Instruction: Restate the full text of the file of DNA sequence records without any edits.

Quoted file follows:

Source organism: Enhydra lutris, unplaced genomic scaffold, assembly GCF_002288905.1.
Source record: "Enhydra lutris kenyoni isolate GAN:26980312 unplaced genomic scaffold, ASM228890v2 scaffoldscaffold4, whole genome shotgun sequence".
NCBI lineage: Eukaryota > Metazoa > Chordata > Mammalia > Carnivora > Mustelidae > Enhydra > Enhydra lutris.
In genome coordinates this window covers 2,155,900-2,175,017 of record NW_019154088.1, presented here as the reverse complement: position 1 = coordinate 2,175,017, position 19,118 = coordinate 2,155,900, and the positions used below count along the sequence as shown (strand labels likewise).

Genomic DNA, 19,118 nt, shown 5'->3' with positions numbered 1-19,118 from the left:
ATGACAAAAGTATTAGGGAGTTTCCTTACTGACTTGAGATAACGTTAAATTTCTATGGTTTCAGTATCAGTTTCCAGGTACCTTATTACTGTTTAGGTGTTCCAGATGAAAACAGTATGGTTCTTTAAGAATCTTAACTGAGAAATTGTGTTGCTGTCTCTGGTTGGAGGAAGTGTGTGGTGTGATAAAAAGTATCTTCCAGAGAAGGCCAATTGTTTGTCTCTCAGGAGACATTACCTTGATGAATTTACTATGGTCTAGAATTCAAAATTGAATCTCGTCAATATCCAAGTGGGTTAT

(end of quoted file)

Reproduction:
Source organism: Enhydra lutris, unplaced genomic scaffold, assembly GCF_002288905.1.
Source record: "Enhydra lutris kenyoni isolate GAN:26980312 unplaced genomic scaffold, ASM228890v2 scaffoldscaffold4, whole genome shotgun sequence".
NCBI lineage: Eukaryota > Metazoa > Chordata > Mammalia > Carnivora > Mustelidae > Enhydra > Enhydra lutris.
In genome coordinates this window covers 2,155,900-2,175,017 of record NW_019154088.1, presented here as the reverse complement: position 1 = coordinate 2,175,017, position 19,118 = coordinate 2,155,900, and the positions used below count along the sequence as shown (strand labels likewise).

Genomic DNA, 19,118 nt, shown 5'->3' with positions numbered 1-19,118 from the left:
ATGACAAAAGTATTAGGGAGTTTCCTTACTGACTTGAGATAACGTTAAATTTCTATGGTTTCAGTATCAGTTTCCAGGTACCTTATTACTGTTTAGGTGTTCCAGATGAAAACAGTATGGTTCTTTAAGAATCTTAACTGAGAAATTGTGTTGCTGTCTCTGGTTGGAGGAAGTGTGTGGTGTGATAAAAAGTATCTTCCAGAGAAGGCCAATTGTTTGTCTCTCAGGAGACATTACCTTGATGAATTTACTATGGTCTAGAATTCAAAATTGAATCTCGTCAATATCCAAGTGGGTTAT